I really like the idea that you could use something like an iPad. (or better two iPads) rest your hands on the screen in what are your natural "home row" position. Then touch type text that appears on a screen in front of you while the iPads are busily figuring out how far your fingers are moving and 'tuning' where the other keys should be done. Once you've done like 50 words error free it beeps and send that off. Shapeways makes the cover, Albert PCB makes a circuit board, and you order key switches and diodes from a distributor. Boom a custom keyboard designed by you for you.
Typical "fast" SPI clock rates are 10Mhz on a 20Mhz MCU, and with a daisy chained set of SPI parallel I/O chips (they appear as 'one' device on the SPI bus) you can clock the state of all 105 key switches (or 120 if you're using 5 of the 24 bit ones) into an embedded processor like the AtMega328 at 10mS per sample. So that is 100 samples per second. Usable for this stuff but not ideal.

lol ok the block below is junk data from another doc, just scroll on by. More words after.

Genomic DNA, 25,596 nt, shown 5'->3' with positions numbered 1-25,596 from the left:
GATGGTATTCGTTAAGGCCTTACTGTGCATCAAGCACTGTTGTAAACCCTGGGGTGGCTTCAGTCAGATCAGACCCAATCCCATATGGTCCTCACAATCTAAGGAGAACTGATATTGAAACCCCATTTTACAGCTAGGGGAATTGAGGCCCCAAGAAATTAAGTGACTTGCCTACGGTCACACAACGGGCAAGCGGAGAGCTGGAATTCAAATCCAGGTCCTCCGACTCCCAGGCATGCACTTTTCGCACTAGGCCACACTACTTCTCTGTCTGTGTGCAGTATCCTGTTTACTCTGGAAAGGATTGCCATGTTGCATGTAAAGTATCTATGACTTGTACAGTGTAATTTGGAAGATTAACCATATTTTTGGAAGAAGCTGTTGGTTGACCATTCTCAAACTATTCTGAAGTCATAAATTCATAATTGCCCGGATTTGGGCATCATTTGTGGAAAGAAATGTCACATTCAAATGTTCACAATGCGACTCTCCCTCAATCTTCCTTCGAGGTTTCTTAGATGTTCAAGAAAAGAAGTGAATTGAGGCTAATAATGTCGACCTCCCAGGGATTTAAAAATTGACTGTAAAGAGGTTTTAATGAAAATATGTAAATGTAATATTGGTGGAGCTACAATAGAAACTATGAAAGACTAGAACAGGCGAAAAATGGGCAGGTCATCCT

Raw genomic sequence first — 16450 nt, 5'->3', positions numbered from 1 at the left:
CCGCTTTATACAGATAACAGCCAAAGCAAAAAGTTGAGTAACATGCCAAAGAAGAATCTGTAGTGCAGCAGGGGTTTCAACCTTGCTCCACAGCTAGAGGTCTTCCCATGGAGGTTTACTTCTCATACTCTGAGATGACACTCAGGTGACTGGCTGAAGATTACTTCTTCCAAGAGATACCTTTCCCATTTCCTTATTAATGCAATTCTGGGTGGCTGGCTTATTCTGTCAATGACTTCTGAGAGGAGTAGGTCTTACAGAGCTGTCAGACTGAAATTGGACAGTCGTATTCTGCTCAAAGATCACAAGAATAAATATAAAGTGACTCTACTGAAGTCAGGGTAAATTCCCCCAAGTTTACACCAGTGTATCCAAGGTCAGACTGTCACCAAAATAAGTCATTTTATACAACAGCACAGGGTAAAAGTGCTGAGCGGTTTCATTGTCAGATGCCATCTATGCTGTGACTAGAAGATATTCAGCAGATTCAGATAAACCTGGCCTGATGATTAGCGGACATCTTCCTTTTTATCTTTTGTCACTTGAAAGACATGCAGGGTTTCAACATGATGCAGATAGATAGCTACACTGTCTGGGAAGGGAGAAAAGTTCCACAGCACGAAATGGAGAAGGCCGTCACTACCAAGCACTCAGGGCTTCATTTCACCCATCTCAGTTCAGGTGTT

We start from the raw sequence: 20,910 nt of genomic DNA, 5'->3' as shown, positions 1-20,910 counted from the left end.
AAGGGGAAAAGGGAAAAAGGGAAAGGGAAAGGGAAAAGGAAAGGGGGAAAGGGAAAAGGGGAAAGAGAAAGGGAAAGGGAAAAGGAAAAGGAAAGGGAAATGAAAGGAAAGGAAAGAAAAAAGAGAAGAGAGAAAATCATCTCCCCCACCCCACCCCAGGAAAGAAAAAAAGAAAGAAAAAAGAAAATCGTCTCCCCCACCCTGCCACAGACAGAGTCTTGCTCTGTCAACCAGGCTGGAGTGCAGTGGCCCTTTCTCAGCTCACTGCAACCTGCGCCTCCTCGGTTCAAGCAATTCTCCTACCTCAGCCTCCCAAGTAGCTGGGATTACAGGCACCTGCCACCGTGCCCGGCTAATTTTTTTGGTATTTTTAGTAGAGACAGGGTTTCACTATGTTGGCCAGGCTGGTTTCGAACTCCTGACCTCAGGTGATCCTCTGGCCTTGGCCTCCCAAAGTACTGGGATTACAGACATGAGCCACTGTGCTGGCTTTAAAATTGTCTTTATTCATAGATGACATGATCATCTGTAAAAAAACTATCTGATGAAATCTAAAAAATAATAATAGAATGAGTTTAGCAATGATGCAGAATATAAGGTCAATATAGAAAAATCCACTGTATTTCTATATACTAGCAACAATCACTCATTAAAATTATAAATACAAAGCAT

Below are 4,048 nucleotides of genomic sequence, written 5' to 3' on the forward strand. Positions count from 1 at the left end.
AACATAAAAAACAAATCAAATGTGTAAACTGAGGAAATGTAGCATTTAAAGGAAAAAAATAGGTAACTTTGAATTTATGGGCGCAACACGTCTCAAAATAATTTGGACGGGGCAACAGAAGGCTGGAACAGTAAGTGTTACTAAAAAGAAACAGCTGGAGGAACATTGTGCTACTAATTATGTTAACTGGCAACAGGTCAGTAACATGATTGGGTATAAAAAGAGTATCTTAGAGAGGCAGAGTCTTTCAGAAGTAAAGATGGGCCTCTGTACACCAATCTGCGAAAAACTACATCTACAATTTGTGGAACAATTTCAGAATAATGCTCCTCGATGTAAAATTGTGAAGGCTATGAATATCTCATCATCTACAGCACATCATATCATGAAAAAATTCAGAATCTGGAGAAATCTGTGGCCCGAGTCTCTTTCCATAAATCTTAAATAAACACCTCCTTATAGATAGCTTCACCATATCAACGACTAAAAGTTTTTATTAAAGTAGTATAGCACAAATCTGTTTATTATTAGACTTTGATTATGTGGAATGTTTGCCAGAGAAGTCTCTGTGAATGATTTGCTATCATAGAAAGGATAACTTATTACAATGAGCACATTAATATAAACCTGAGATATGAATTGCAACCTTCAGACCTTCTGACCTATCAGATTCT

Since the n-key rollover patent  expired a number of companies have made chips that implement this for arbitrary sized matrices (given i/o pins) of which an exemplar is Atmel's AT43USB325E  which can handle up to 20 x 8 (that is 160 keys). The Atmel part is especially useful because it has a built in USB 'peripheral' port and the app notes for this part show how to easily make a USB keyboard out of a bunch of random key switches hooked to a diode matrix.
Could you ballpark what the cost to build one would be?(ignoring tools like the soldering iron?)
Keys - $0.80 x 78
Diodes - $2-$3
3D printed shells - $240 from Shapeways. Cheaper from a friend with a makerbot
Keycaps - Cheapest when harvested from a board found at goodwill. Otherwise, $35 or so from WASD
Teensy++ - $24
I'll leave the "priceless" joke to the peanut gallery.